Microsoft Thinks There Aren’t Enough $500 Windows 8 Tablets in the World

They must think that, otherwise we wouldn't be talking about the Surface 3 tablet which launched today.

Microsoft's new "entry-level" Surface 3 tablet runs a full Windows 8 on an Intel Cherry Trail CPU and costs more than other device makers' premium models (Dell, for example).

surface microsoft 3

Basically a trimmed down Surface Pro 3, the Surface 3 has a 10.8" display (1920 x 1280 screen resolution) and ships with 2GB RAM and 64GB storage for $499. You can double the RAM and storage for an additional $100, and if you don't mind waiting Microsoft plans to release models with LTE at some point in the future.

The Surface 3 is smaller and less powerful than the Surface Pro 3, but it has many design details in common. The new tablet has the same 3 position kickstand as on its predeccessor, and it also has the same 3:2 screen geometry which MS first tried on the Surface Pro 3.

surface microsoft 3

The Surface 3 supports Microsoft’s Type Cover keyboard covers, and  the Surface Pen for pressure-sensitive writing or drawing, although of course existing covers won't work with the new screen size.

It's only launching today, so there aren't any detailed hands on reports, but Engadget and TechCrunch each got to spend a few minutes with the Surface 3.  They sounded impressed with the design, and so am I.

This tablet isn't a hugely better deal that its immediate competitors, but it does have points in its favor, including an optional pressure sensitive stylus and (I'm assuming) a bloatware-free version of Windows 8.1.

This is the first Surface tablet I could imagine getting. Unlike the Surface 2, the new tablet runs both Windows 8 software and legacy software. What's more, this tablet has all the style of the Surface 3 Pro without the ridiculously large price tag.


About Nate Hoffelder (11472 Articles)
Nate Hoffelder is the founder and editor of The Digital Reader: "I've been into reading ebooks since forever, but I only got my first ereader in July 2007. Everything quickly spiraled out of control from there. Before I started this blog in January 2010 I covered ebooks, ebook readers, and digital publishing for about 2 years as a part of MobileRead Forums. It's a great community, and being a member is a joy. But I thought I could make something out of how I covered the news for MobileRead, so I started this blog."

14 Comments on Microsoft Thinks There Aren’t Enough $500 Windows 8 Tablets in the World

  1. Minor correction: the kickstand on the Surface Pro 3 is infinitely adjustable, not 3 position (that was on the Surface 2).

  2. You can easily buy better convertibles for a lot less.

  3. This device has pretty nice specs but is too expensive, especially here (the small model has been announced for 599 EUR, the larger one for 719 EUR, though including VAT). Looks like waiting for the second-hand market would be the most reasonable thing to do. Good to see tech getting better, though. We’ll eventually get rid of noisy fans everywhere, I hope.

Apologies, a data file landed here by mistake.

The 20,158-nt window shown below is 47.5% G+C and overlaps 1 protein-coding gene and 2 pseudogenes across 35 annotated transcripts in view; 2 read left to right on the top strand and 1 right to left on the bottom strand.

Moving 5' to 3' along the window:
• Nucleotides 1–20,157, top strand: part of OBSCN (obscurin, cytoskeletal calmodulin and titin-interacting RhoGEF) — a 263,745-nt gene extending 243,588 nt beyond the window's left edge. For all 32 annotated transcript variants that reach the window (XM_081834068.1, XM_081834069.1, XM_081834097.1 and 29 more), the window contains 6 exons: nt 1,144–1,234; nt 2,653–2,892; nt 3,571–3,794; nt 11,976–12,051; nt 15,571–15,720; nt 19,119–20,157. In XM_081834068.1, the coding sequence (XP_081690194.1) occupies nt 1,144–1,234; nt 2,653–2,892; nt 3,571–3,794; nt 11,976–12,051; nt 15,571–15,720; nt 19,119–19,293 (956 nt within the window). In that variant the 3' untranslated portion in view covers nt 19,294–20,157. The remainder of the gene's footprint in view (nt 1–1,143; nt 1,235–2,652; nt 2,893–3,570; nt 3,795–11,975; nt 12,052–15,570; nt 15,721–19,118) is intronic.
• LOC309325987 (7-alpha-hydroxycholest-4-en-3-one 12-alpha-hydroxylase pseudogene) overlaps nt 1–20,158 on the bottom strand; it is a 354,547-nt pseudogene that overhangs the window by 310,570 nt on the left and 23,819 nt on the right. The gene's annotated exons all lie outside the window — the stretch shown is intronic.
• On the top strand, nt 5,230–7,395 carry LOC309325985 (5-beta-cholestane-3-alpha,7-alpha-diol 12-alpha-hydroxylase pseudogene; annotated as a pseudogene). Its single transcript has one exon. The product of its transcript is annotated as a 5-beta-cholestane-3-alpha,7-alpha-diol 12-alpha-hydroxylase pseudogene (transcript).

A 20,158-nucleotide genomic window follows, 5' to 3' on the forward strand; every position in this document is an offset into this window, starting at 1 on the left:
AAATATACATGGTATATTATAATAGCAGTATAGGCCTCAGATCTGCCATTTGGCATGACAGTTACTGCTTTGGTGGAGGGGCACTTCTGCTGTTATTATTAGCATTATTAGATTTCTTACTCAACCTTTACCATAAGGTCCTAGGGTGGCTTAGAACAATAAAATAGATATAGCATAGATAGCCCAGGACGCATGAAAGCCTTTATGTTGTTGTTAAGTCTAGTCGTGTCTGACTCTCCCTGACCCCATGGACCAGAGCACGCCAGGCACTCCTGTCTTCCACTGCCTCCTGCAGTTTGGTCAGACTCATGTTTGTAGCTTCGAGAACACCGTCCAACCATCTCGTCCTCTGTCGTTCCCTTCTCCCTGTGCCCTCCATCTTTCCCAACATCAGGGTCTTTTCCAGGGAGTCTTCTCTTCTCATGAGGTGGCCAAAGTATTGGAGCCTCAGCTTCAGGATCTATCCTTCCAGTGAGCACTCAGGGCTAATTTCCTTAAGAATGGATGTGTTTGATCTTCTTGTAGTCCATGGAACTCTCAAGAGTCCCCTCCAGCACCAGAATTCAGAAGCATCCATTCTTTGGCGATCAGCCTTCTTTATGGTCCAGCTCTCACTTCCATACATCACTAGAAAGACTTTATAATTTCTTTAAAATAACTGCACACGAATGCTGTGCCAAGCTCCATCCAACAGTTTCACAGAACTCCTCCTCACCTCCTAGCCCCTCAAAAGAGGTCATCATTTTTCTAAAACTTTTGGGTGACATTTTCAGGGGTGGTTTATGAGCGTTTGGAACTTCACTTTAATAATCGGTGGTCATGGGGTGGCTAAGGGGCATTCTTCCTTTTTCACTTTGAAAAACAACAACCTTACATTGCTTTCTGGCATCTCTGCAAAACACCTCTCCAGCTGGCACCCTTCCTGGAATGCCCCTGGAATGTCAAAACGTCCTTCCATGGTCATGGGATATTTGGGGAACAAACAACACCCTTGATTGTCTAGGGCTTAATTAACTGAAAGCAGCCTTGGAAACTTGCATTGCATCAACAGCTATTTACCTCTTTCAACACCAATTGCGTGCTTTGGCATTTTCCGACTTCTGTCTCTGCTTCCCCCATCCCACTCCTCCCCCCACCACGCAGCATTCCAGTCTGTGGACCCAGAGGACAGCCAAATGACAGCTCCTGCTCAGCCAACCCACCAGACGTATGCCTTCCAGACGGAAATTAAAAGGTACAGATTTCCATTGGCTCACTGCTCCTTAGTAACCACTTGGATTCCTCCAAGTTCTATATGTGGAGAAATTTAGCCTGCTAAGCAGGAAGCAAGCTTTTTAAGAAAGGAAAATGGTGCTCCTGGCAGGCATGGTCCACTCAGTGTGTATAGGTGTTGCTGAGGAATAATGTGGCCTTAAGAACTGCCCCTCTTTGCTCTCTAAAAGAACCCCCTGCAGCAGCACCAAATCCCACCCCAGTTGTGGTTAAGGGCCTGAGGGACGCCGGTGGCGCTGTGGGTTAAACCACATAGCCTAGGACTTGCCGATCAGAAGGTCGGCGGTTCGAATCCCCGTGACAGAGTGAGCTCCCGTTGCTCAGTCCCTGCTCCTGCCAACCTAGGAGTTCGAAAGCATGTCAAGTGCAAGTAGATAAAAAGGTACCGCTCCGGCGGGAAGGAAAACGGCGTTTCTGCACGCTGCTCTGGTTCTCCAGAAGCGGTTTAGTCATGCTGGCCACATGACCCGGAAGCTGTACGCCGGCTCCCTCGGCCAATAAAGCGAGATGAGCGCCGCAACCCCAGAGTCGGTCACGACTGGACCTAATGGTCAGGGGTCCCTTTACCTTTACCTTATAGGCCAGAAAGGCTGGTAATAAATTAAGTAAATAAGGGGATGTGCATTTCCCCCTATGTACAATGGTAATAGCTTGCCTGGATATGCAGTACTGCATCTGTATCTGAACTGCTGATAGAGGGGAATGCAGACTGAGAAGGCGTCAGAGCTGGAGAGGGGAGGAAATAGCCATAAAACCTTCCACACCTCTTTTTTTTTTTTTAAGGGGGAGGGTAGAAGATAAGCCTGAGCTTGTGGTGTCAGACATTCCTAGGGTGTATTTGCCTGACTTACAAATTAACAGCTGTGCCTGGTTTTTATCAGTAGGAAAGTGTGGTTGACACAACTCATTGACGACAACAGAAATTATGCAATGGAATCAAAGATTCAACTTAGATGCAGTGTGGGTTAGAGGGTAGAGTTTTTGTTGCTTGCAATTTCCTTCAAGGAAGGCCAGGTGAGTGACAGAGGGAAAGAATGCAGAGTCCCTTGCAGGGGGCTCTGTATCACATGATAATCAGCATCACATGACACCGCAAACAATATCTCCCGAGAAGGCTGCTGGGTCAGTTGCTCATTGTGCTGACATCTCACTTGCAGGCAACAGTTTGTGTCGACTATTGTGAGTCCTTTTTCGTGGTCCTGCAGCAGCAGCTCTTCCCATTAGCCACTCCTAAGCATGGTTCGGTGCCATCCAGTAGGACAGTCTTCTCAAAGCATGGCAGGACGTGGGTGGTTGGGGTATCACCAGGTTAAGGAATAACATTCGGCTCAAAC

4. When the Surface 3 Pro came out, manufacturers heavily discounted the Surface Pro 2. That’s when I got one for about the same price the new Surface is selling for. I got 8 gb of RAM, an i5 processor and 256 gb of storage. While I love the improvements they brought in with the Surface 3, it wasn’t compelling enough for me to trade in my Pro 2.
    Before that I had an Asus Book T100. But it was never enough, and it wasn’t particularly fun to work on. The keyboard was lovely, but it was all so – plasticky. Obviously slower, too. I’d call it adequate. It’s a great little budget tablet combo, if you don’t expect too much.
    The Surface Pro 2 is solidly built, and a pleasure to handle. It does what I need it to do. But I’d definitely consider the new Surface 3 if I didn’t have the Pro 2.

  5. The case is magnesium and, lets face it, the model to get is the up-sell 4GB/128 model at $599. Most of the competition runs 2/32 or 2/64 but for actual productivity Tablets you really want the 4GB RAM.
    For media consumption and casual gaming, yes, you’re better off with something like the $250 ASUS Transformer and sticking in a 64Gb SD card. (Or some generic Droid or a Fire) but you don’t get the pen and you don’t get the RAM and you don’t get that sweet casing.

    It’s a $100 more than I expected/hope but unless the OEMs step up their game, the Surface 3 (4/128)looks to be my next toy. Now to see if the LTE-ready option is priced reasonably for my limited uses.

    • I’d want 8GB, actually.

      I see 2GB RAM as being enough for an accessory but not a work computer. (Although a Chromebook could prove me wrong; I don’t know how well it manages memory.)

      • Me, too. But the price would ballon (at least another $100, maybe 2) and at that point I might as well go for the Surface Pro.

        What I like is the balance of size, features, and price.
        (The memory bandwidth beats the other Atom processors by a lot, btw.)

        I’m not going to pre-order or anything, just yet, to see if ASUS cooks up a newer transformer or if somebody else does something interesting with those new atoms but the thing charges off USB. That is plenty cool. And it has more than one port, too. . 🙂

  6. Isn’t the main point that Windows RT is dead with this release? As its running on an atom chip? Or am I mistaken?

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